We started our day with another delicious breakfast at the hotel (they made the eggs fresh to order when we came down!). Next, we walked over to the Ollantaytambo ruins. These ruins had SO many stairs, and they used much bigger building blocks than the Pisac ruins. The intricacy of these ruins blew my mind! I cannot describe how smooth and perfectly carved everything was. There were amazing patterns in the blocks that were so symmetrical and everything fit so perfectly together. Ayul showed us where some blocks had been split apart so you could see the tongue and groove method that was used within the stones – you can’t see any of this from the outside!
At the top of the ruins were carvings of the Andean cross, the only decoration we saw on any of the ruins. These ruins had a system of aqueducts built underneath them that brought water to all areas of the ruins. They build these canals under the city so that enemies would not have access to their water supply and could not poison it. The canals still perfectly carried water throughout the ruins and there were beautiful fountains where you could see it come out at the bottom. The fountains were not only beautiful, but super functional. They had different levels built into the stone that acted as sediment retaining pools so that they worked as a water purification system!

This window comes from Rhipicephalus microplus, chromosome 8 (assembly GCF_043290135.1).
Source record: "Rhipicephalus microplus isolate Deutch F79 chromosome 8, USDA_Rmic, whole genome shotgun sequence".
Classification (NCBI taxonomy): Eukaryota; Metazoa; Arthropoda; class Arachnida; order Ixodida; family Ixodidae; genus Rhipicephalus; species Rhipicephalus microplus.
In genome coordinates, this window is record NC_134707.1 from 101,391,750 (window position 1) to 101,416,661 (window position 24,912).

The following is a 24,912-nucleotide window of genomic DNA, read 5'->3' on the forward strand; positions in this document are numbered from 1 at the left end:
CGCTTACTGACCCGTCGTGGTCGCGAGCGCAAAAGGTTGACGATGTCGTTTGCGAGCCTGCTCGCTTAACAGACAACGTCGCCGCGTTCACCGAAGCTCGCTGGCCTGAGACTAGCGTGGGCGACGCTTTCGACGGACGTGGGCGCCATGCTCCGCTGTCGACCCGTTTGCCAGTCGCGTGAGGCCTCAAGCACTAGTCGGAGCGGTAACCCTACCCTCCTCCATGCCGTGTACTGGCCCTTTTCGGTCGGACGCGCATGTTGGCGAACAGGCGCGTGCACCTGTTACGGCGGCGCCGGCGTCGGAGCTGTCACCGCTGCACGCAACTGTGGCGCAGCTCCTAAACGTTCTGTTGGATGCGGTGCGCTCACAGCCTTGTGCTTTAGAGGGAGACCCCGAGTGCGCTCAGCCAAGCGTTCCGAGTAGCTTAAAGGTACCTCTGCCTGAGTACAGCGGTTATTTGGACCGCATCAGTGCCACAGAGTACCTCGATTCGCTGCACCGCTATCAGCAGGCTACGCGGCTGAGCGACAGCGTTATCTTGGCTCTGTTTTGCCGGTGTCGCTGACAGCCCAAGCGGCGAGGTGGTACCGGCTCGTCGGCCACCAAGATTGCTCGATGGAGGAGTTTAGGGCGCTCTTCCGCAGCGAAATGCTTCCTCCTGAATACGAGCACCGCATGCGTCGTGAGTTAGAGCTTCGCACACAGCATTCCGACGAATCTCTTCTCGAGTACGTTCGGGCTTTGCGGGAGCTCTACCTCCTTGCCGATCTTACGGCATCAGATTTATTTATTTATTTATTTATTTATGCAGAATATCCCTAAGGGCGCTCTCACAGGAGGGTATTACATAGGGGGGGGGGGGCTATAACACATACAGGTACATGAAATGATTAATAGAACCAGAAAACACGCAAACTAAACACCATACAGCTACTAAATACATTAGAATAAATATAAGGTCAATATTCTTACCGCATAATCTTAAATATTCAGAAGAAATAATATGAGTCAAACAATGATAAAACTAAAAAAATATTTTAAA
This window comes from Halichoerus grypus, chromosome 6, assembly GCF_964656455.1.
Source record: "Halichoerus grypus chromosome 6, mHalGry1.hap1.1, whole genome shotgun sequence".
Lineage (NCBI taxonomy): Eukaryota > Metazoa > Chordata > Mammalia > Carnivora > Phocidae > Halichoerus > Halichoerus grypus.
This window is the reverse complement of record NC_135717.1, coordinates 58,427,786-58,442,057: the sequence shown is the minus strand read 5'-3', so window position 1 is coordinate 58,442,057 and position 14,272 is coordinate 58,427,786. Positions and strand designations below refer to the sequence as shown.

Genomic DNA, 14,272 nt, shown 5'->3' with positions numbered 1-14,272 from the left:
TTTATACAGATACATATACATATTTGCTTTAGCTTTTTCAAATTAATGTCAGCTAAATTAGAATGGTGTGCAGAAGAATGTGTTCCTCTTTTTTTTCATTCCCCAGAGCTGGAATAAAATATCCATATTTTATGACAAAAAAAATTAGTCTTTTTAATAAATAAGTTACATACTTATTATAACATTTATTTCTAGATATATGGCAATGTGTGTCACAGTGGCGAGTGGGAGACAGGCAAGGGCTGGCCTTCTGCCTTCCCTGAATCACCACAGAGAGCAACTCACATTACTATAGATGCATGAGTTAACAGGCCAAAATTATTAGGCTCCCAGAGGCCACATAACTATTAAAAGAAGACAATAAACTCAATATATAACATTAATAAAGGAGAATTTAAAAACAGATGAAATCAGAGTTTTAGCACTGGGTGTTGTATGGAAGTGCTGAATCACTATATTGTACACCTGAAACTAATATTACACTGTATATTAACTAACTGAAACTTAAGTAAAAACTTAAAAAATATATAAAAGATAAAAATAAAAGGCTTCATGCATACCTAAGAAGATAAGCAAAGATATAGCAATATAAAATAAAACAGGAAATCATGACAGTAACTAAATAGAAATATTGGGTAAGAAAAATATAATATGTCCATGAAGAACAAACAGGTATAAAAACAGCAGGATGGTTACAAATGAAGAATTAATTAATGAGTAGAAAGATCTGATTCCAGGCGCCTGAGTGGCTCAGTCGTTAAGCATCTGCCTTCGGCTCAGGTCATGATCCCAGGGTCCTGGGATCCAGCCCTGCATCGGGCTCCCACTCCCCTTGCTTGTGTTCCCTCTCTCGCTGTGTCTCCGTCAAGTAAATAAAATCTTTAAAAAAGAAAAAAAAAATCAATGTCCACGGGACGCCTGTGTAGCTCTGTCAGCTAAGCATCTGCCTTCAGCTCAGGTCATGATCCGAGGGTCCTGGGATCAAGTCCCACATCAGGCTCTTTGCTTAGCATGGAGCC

As if that wasn’t amazing enough, Ayul pointed out some old ruins high on the mountain across from these ruins. Those ruins were an old grainery built by the Quechuas. It was perfectly positioned on the mountain to catch the sharp wind and forced it to circulate around inside the building. They built shelving and storage units in there where they kept all of their seeds, bulbs and extra food, and the wind kept them refrigerated!
The timing of the morning was perfect. We had watched hoardes of tourists covering the ruins the day before, but we had them almost completely to ourselves today! Ayul told us that they are always crowded and super windy in the afternoons, but the mornings are usually empty and sunny- he was right!